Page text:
Can a ray of sunshine help the critically ill?

Scientists have long believed that vitamin D, which is naturally absorbed from sunlight, has an important role in the functioning of the body's autoimmune system. Now Prof. Howard Amital of Tel Aviv University's Sackler Faculty of Medicine and Sheba Medical Center has discovered that the vitamin may also affect the outcomes of patients in intensive care.

In a six-month study, Prof. Amital and his colleagues found that who had a lived an average of 8.9 days less than those who were found to have sufficient vitamin D. Vitamin D levels also correlated with the level of which fight disease.

The study, which was published in the journal QJM: An International Journal of Medicine, demonstrates further research into giving patients vitamin D could confirm that it will improve their .

Adding days of life

To measure the impact of vitamin D levels on the survival of critically ill patients, the researchers designed an observational study. Over the course of six months, 130 patients over the age of 18 admitted to an of a TAU-affiliated hospital and requiring were admitted to the study. Patients who had taken vitamin D supplements prior to admittance were excluded from the study population.

Upon admittance, patients were divided into two groups based on vitamin D concentration: those who had 20 or more of the vitamin — the amount defined as the National Institute of Health as sufficient — and those who were vitamin D deficient based on the same criteria. In total, 107 patients suffered from vitamin D deficiency.

Survival curves indicate that while patients with sufficient vitamin D survived an average of 24.2 days, those who were deemed to be deficient in vitamin D survived an average of only 15.3 days — patients with sufficient vitamin D levels survived an average of 8.9 days longer. They were also found to have a better WBC count.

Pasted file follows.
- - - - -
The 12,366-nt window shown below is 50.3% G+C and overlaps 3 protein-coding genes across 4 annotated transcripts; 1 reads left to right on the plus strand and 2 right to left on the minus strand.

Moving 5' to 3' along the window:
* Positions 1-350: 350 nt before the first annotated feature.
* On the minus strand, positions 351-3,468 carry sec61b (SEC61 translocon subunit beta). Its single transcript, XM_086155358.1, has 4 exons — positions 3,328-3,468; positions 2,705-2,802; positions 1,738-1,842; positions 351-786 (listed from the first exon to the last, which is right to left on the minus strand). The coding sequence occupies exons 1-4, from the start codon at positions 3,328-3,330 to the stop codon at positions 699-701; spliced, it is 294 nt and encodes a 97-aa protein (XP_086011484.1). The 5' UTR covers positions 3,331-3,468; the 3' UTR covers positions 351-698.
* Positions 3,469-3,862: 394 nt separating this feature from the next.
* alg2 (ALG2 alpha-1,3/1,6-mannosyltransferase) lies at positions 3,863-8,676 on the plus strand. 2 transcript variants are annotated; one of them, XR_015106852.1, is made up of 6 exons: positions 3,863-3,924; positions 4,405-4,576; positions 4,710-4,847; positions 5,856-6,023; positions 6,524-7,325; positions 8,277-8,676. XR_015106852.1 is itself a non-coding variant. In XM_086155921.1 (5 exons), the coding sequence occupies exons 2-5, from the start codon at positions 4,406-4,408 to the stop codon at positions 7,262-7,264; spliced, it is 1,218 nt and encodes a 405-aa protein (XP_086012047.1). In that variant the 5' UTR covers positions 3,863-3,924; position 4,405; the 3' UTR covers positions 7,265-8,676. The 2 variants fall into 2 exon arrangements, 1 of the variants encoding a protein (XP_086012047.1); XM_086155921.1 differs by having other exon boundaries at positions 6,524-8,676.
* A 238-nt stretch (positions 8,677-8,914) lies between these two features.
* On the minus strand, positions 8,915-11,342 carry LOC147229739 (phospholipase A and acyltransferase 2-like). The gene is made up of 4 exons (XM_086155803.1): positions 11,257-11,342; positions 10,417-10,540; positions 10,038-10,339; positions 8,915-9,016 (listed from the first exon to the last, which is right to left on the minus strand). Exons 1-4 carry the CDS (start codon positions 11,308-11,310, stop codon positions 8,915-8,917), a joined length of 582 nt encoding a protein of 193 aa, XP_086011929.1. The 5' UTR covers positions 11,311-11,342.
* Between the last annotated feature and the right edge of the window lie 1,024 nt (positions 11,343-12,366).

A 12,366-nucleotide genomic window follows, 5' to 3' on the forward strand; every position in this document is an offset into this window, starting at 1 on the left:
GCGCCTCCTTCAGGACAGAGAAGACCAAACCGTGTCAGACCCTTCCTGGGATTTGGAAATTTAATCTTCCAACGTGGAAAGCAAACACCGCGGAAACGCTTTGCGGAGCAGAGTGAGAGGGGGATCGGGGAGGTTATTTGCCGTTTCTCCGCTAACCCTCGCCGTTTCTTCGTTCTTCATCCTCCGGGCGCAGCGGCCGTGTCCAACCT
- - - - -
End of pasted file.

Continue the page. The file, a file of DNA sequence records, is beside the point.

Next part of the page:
Seek out sun — or supplements

These findings merit further investigation, Prof. Amital says. He suggests that the effects of vitamin D supplementation in critically ill patients be further assessed in future studies. The initial results indicate only that vitamin D concentration may be an indicator of survival, he says.

But don't wait until you're in poor health to start taking vitamin D, suggests Prof. Amital. Vitamin D appears to enhance the function of the immune system in numerous ways, and it's becoming clear that it does have an impact on overall health and well-being.

According to research, including an article in the New England Journal of Medicine, the majority of those who live in North America and other Western countries are known to be deficient due to limited exposure to the sun. But even if the springtime skies are gray, supplements from the pharmacy shelf will have the same benefits, Prof. Amital says.

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JVK
not rated yet Apr 04, 2012
Does it's role as a steroid hormone activated by light contribute to health? It's active metabolite (i.e., D3)corrects deficiencies in serum testosterone and luteinizing hormone in Vitamin D deficient male rats. This suggests its role in cholinergic activity and neuroendocrine regulation of the anterior pituitary with direct effects on the HPG axis and HPA axis, which may be beneficial to health.

Sonnenberg, J., Luine, V.N., Krey, L.C., & Christakos, S. (1986) 1,25 dihydroxyvitamin D3 treatment results in increased cholin acetyltransferase activity in specific brain nuclei. Endocrinology, 118, 1433-1439.